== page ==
The occupation of Japan (1945-1952) is recognized as a period of intense change in Japan, including the Japanese language itself. In this presentation Treat will look at a variety of both high and low textual and cultural icons of the Occupation Period. Examples will include the 1949 Constitution; Noma Hiroshi's famous novella inaugurating postwar fiction, Kurai e; Shishi Bunroku's popular novel of 1950, Jiyū gakkō; and the lyrics to popular songs song by such stars as Kasagi Shizuko and Misora Hibari. The objective is to understand better how Japan - or rather, different strata of Japanese people - variously responded linguistically to quasi-colonization under the Allies. Questions of language during these years are linked, Treat will argue, not only to vocabulary to but to questions of individual agency (shutaisei) and national sovereignty in ways seldom noted in the extant scholarship.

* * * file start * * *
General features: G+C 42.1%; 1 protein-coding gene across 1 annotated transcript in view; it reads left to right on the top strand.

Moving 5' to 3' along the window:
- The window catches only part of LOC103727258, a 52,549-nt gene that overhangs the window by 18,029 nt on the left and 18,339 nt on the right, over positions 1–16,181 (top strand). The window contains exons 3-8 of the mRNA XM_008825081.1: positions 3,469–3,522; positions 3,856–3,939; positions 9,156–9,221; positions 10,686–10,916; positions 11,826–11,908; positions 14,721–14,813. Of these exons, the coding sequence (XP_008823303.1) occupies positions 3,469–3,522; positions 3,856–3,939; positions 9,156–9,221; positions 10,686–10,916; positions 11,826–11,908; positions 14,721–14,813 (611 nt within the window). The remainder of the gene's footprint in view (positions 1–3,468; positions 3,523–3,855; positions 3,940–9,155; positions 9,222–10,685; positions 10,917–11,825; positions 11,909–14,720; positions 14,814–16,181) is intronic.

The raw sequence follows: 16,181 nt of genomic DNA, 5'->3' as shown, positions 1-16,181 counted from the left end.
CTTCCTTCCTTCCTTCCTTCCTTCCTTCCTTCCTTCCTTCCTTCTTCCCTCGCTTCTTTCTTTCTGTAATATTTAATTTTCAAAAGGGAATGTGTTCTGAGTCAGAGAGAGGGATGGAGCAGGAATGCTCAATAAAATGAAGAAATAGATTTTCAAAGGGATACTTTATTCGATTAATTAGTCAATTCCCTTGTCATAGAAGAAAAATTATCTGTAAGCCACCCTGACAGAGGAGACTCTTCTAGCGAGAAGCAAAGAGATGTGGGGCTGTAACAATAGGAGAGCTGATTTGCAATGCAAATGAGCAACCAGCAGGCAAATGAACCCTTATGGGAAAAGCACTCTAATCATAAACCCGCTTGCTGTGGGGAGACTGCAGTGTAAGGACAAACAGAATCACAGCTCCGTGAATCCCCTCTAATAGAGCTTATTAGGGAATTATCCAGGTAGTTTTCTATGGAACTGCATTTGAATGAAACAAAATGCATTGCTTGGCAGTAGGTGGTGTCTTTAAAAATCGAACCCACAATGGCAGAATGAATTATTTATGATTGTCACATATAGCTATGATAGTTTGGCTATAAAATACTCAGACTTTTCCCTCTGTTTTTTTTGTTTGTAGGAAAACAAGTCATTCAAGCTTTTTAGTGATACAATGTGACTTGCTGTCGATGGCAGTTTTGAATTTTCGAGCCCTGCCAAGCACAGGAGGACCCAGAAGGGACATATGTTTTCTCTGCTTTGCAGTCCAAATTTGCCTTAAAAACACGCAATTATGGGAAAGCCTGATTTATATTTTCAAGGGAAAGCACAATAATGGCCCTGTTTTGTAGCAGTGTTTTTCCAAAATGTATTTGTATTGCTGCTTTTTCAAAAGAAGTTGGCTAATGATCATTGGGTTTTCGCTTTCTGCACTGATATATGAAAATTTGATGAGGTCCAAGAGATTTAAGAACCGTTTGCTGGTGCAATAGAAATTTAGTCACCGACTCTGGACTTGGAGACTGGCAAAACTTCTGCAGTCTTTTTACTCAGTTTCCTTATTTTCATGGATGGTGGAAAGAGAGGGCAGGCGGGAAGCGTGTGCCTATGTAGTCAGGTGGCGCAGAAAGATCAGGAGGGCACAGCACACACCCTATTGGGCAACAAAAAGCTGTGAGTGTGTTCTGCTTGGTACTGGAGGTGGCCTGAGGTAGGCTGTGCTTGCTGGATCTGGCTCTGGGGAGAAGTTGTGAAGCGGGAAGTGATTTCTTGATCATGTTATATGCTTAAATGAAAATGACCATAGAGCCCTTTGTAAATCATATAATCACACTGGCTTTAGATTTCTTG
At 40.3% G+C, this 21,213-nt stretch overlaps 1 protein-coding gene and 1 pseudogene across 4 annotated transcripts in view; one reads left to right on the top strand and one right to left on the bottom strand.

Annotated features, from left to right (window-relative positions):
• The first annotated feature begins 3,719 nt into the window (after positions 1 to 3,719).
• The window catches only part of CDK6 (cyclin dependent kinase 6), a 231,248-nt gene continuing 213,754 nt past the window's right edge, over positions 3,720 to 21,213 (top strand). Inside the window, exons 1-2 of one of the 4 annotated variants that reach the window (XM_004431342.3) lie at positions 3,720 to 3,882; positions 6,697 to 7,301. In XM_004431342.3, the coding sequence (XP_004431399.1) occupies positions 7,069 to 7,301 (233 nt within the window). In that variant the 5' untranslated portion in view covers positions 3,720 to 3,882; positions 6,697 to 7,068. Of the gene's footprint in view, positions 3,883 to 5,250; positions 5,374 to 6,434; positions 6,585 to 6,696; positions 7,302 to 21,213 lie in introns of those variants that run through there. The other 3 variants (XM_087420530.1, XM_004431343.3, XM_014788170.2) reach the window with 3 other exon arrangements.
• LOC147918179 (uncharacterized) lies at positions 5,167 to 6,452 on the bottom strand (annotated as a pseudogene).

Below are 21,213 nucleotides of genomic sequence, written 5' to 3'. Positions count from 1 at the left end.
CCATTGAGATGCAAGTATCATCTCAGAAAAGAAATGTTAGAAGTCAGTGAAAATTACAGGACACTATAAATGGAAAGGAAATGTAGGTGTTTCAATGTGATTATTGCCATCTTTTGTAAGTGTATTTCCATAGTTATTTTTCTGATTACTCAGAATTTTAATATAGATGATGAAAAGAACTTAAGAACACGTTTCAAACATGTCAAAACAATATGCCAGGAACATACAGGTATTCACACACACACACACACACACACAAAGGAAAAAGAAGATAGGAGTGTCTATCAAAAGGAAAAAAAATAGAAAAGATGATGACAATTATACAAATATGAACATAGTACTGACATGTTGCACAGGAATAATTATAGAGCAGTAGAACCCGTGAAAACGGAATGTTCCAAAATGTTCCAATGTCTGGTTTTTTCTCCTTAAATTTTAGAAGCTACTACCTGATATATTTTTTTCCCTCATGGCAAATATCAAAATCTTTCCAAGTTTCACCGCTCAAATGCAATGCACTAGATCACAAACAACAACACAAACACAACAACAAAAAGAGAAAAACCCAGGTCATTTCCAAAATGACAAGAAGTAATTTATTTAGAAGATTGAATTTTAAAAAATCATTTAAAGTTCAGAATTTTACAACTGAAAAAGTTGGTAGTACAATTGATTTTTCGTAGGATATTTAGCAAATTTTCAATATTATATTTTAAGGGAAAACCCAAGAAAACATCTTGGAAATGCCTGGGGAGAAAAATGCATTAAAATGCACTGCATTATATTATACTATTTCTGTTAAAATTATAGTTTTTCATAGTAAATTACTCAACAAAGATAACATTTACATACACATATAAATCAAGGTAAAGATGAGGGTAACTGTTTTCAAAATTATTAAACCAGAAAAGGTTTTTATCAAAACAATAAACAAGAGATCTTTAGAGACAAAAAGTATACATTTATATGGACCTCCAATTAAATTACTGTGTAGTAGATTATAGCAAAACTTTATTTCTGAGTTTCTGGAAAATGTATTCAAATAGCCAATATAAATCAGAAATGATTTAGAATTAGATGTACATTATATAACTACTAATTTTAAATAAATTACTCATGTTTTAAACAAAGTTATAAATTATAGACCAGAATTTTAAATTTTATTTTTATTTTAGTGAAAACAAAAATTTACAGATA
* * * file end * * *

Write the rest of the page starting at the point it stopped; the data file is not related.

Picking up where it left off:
John Treat is Professor of modern Japanese language and literature at Yale University and co-editor of The Journal of Japanese Studies. His recent publications include Writing Ground Zero: Japanese Literature and the Atomic Bomb, University of Chicago Press, 1995, Contemporary Japan and Popular Culture, ed. Curzon Press/University of Hawaii Press, 1996, Great Mirrors Shattered: Orientalism, Homosexuality and Japan (Oxford, 1999). The talk is abstracted from his forthcoming book, Governing Metaphors: A History of Modern Japanese Literature.